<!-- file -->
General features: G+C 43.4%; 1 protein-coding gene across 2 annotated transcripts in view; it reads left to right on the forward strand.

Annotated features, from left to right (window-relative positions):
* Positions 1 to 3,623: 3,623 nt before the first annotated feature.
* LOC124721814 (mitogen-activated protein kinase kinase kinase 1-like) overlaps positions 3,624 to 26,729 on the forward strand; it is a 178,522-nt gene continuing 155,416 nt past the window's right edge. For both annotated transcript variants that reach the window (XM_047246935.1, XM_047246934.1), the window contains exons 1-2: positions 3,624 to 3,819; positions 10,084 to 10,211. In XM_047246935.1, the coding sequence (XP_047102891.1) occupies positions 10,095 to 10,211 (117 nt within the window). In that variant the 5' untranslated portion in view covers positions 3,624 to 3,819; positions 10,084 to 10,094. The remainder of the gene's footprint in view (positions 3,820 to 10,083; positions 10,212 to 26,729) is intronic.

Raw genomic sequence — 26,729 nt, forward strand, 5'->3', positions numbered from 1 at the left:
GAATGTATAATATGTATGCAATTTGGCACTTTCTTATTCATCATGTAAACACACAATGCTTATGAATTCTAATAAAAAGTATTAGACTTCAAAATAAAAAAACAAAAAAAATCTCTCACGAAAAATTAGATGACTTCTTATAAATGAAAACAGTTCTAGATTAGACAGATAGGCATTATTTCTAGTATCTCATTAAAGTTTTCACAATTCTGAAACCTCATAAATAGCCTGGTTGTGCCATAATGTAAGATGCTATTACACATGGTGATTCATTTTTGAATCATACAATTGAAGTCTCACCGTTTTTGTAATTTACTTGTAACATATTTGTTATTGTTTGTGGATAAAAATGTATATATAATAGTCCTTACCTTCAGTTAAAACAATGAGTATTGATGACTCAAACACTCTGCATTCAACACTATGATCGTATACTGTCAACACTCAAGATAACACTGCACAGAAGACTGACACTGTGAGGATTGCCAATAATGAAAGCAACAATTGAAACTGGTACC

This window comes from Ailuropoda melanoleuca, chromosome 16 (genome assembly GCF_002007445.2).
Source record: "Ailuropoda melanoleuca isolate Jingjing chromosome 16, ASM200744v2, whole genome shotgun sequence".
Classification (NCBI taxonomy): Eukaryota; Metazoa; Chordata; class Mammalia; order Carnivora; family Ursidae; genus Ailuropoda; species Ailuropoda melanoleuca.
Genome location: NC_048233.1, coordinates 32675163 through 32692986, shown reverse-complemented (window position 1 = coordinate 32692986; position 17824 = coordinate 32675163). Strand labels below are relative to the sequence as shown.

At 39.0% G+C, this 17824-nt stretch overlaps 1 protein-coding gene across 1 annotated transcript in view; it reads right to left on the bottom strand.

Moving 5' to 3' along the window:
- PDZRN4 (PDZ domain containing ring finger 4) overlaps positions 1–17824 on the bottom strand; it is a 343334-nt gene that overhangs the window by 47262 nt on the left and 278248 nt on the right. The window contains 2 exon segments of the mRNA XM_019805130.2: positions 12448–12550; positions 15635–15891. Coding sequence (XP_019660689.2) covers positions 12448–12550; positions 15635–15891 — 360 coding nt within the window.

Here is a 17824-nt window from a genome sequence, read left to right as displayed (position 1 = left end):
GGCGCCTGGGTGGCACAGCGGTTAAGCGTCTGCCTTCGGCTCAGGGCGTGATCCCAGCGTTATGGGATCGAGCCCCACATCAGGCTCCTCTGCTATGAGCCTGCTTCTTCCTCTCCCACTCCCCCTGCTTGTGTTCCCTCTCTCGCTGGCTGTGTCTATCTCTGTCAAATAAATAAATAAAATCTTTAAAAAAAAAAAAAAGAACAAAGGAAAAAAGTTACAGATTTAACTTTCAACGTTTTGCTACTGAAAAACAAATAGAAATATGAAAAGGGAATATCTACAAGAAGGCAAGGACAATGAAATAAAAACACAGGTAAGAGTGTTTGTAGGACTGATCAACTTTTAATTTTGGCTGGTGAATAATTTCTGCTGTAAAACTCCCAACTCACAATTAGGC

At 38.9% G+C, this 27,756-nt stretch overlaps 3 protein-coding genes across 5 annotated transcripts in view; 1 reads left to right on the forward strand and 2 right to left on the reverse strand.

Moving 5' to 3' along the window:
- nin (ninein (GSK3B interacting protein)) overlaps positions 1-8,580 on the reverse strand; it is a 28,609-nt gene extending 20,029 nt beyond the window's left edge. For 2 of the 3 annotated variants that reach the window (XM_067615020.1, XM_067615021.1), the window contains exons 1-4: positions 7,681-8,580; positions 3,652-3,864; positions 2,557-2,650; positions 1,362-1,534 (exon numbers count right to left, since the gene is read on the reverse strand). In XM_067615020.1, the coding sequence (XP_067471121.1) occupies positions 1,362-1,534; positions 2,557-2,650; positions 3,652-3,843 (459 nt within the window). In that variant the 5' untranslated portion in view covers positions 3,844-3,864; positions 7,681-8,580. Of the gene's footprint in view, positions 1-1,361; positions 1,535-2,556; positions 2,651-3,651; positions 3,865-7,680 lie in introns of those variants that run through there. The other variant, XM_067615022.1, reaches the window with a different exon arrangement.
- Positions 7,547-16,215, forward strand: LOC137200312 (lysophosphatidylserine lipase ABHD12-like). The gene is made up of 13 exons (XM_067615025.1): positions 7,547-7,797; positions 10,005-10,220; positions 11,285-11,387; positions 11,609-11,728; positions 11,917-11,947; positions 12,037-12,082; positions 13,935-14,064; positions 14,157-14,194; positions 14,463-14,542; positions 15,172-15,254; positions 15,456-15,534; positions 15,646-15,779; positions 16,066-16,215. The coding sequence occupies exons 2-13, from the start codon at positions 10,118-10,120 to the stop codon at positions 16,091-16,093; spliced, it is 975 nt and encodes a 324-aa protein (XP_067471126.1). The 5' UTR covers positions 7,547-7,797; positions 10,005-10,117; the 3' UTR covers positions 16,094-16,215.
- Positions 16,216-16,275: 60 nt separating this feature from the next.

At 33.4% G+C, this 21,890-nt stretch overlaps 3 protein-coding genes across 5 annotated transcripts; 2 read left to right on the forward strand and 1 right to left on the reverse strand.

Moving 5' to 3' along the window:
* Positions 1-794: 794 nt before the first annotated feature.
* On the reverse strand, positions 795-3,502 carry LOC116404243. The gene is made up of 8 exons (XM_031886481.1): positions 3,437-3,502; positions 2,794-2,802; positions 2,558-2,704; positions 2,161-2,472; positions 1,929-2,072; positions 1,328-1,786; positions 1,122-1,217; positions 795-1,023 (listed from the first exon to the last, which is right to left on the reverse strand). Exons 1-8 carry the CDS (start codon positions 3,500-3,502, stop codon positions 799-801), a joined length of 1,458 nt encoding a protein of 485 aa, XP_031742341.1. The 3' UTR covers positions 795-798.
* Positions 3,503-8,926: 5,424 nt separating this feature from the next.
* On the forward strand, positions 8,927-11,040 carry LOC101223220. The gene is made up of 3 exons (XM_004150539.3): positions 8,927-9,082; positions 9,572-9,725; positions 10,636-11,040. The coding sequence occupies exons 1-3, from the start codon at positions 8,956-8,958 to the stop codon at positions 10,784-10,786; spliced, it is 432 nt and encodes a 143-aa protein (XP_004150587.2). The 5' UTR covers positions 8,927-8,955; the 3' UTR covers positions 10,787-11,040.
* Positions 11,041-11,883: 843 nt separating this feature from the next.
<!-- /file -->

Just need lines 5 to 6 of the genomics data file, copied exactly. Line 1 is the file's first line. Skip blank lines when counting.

Raw genomic sequence — 26,729 nt, forward strand, 5'->3', positions numbered from 1 at the left:
GAATGTATAATATGTATGCAATTTGGCACTTTCTTATTCATCATGTAAACACACAATGCTTATGAATTCTAATAAAAAGTATTAGACTTCAAAATAAAAAAACAAAAAAAATCTCTCACGAAAAATTAGATGACTTCTTATAAATGAAAACAGTTCTAGATTAGACAGATAGGCATTATTTCTAGTATCTCATTAAAGTTTTCACAATTCTGAAACCTCATAAATAGCCTGGTTGTGCCATAATGTAAGATGCTATTACACATGGTGATTCATTTTTGAATCATACAATTGAAGTCTCACCGTTTTTGTAATTTACTTGTAACATATTTGTTATTGTTTGTGGATAAAAATGTATATATAATAGTCCTTACCTTCAGTTAAAACAATGAGTATTGATGACTCAAACACTCTGCATTCAACACTATGATCGTATACTGTCAACACTCAAGATAACACTGCACAGAAGACTGACACTGTGAGGATTGCCAATAATGAAAGCAACAATTGAAACTGGTACC